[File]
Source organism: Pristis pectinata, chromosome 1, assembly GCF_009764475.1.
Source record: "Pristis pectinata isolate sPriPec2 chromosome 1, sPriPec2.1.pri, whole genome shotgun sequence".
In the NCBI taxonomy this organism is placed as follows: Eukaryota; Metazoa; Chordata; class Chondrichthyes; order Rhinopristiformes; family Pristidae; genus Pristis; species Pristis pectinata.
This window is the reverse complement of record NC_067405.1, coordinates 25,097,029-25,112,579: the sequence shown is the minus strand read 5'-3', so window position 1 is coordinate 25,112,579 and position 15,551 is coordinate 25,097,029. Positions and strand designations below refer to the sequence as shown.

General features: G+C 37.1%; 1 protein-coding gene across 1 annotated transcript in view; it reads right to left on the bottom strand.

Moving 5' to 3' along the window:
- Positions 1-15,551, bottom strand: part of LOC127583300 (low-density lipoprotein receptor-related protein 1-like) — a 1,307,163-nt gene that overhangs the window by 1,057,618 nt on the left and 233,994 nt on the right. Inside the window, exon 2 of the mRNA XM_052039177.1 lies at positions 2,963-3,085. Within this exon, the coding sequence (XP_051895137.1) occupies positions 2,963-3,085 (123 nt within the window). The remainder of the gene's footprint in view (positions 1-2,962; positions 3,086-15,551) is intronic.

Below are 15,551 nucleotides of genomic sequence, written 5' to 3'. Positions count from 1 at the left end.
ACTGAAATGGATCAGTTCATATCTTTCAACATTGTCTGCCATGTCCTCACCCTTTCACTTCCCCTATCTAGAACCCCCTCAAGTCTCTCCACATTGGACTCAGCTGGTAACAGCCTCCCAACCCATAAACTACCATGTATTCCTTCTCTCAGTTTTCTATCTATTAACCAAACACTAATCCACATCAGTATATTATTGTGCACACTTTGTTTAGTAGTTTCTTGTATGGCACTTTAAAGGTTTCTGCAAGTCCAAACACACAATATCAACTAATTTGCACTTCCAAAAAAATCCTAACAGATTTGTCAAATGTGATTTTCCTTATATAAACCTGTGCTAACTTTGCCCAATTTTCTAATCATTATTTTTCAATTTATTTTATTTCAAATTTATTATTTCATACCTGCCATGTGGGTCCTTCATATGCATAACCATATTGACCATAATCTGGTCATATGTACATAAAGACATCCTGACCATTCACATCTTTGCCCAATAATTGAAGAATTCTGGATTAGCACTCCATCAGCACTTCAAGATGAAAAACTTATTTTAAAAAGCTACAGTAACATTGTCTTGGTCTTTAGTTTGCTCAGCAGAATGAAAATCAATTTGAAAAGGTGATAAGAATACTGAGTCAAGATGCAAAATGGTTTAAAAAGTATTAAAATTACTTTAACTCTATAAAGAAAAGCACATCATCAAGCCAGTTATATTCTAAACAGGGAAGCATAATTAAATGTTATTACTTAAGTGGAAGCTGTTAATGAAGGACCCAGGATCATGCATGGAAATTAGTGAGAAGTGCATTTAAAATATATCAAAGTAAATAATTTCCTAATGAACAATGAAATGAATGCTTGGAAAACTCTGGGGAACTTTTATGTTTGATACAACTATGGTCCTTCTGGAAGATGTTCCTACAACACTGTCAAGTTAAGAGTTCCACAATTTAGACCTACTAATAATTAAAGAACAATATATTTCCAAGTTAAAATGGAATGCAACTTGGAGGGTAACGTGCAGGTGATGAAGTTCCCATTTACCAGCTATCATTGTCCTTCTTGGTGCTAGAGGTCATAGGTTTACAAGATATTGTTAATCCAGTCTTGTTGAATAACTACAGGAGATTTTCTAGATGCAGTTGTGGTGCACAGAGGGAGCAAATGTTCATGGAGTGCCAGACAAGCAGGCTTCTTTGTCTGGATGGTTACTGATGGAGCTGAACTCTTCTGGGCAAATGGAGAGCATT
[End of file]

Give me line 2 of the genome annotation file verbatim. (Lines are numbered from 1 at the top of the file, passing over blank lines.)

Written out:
Source record: "Pristis pectinata isolate sPriPec2 chromosome 1, sPriPec2.1.pri, whole genome shotgun sequence".